UACES Facebook Record blackberry reflective of a wet season
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Record blackberry reflective of a wet season

By Ryan McGeeney
U of A System Division of Agriculture
July 19, 2019

Fast Facts:

  • Heavy rainfall throughout 2019 contributing to high blackberry yield in state
  • New Caddo blackberry variety making its debut 

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CLARKSVILLE, Ark. – As with every season, high summer in central Arkansas has its own traditions — not least among them, the hunt for the largest berries in the land.


As the blackberries grown at the University of Arkansas System Division of Agriculture’s Fruit Research Station in Clarksville approach peak ripeness, the dozens of seasonal field workers set about trying to find the next record-breaker lurking in the bushes.

Jackie Lee, resident director for the Fruit Research Station, said most of the harvest workers are graduate students in the Dale Bumpers College of Agricultural, Food and Life Sciences or students at the nearby University of the Ozarks.

Laura Teague, a University of Arkansas horticulture student and an intern with Amanda McWhirt, extension horticulture specialist for the Division of Agriculture, brought in the season’s champion blackberry last week, weighing in at a whopping 29.5 grams — 2 grams heavier than the previous record-holder at the station, picked in 2018.

The blackberry Teague picked was a Natchez variety, originally developed by John Clark, a long-time fruit breeder for the Division of Agriculture. The Natchez variety is now grown in similar climates throughout the United States.

The overall size of many of the berries coming out of the 2019 crop — Teague’s champion included — are in part due to the seemingly endless rainfall that has saturated so much of the state since September of last year, Lee said.

“In terms of blackberry production, we’ve had a very good year,” Lee said. “Yields are average to high.” 

But the high yields come at a price, she said. 

“The rainy conditions cause the fruit to not store as long,” Lee said. “It can soften the fruit. So even though we’ve had high yields, the fruit quality has suffered.” 

Lee said she is excited to begin raising plots of Caddo, a new, early-ripening variety of blackberry, released from the Division of Agriculture this year.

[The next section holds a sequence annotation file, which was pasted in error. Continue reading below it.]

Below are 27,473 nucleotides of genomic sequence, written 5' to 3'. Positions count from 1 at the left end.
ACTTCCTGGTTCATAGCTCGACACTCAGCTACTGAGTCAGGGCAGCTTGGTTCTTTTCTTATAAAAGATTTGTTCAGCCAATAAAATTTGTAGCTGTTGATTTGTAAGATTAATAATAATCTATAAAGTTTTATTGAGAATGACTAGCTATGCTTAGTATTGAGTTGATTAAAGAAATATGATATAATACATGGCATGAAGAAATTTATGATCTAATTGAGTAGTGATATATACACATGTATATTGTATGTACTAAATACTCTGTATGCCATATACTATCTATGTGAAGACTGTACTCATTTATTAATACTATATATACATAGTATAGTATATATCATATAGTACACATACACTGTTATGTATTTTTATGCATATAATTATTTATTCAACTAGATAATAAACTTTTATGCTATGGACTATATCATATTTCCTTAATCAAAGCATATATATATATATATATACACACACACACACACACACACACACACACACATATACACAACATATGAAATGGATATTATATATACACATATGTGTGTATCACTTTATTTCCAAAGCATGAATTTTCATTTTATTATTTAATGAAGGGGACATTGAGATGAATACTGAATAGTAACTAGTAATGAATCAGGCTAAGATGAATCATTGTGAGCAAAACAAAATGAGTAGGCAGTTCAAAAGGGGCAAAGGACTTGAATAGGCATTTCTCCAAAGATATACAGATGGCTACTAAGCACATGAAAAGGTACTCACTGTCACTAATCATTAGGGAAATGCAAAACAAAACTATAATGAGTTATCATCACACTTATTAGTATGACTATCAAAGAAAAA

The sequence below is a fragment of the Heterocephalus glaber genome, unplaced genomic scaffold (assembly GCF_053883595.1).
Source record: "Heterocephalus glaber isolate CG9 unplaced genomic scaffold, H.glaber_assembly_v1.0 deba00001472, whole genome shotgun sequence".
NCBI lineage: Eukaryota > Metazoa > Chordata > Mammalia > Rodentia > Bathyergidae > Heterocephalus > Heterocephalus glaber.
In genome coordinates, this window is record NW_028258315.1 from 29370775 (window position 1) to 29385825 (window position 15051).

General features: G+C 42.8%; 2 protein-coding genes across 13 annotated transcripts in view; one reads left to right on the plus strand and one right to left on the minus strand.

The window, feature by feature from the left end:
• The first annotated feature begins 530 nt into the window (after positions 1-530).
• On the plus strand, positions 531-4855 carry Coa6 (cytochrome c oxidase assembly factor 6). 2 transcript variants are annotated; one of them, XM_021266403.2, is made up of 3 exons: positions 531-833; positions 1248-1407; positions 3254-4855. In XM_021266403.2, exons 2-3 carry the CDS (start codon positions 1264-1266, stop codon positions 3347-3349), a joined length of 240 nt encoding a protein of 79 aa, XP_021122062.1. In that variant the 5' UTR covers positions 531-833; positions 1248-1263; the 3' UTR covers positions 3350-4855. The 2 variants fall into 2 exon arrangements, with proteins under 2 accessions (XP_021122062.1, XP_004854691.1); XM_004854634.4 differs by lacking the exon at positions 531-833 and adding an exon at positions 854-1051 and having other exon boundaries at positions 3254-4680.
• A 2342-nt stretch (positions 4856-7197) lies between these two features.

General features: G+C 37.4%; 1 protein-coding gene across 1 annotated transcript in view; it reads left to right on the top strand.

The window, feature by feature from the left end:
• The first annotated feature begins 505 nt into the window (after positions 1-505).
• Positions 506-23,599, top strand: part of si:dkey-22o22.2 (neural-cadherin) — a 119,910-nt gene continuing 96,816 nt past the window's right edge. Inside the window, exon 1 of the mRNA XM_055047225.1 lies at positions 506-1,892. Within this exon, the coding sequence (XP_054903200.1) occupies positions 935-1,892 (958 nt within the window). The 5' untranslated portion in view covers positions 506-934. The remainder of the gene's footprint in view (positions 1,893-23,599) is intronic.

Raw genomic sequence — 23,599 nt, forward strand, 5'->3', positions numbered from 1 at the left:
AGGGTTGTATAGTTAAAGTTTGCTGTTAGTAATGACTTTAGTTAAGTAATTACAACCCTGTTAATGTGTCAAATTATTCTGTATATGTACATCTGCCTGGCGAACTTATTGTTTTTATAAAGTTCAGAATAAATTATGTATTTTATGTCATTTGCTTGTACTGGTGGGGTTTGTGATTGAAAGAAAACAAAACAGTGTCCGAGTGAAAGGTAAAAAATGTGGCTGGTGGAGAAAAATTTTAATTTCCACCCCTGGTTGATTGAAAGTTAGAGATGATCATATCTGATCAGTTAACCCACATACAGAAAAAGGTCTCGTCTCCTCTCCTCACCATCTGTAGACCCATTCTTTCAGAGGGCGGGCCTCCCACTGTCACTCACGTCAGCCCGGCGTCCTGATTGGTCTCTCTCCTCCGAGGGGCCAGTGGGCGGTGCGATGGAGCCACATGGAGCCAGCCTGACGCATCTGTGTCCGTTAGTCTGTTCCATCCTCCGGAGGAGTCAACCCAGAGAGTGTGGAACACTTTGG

To learn about fruit horticulture in Arkansas, contact your local Cooperative Extension Service agent or visit Follow us on Twitter at @UAEX_edu. To learn more about Division of Agriculture fruit breeding and research, visit the Arkansas Agricultural Experiment State online at Follow us on Twitter at @ArkAgResearch, and on Instagram at ArkAgResearch


About the Division of Agriculture

The University of Arkansas System Division of Agriculture’s mission is to strengthen agriculture, communities, and families by connecting trusted research to the adoption of best practices. Through the Agricultural Experiment Station and the Cooperative Extension Service, the Division of Agriculture conducts research and extension work within the nation’s historic land grant education system.  

The Division of Agriculture is one of 20 entities within the University of Arkansas System. It has offices in all 75 counties in Arkansas and faculty on five system campuses.   

The University of Arkansas System Division of Agriculture offers all its Extension and Research programs to all eligible persons without regard to race, color, sex, gender identity, sexual orientation, national origin, religion, age, disability, marital or veteran status, genetic information, or any other legally protected status, and is an Affirmative Action/Equal Opportunity Employer.

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Media Contact: Ryan McGeeney 
Communication Services
U of A System Division of Agriculture
Cooperative Extension Service
(501) 671-2120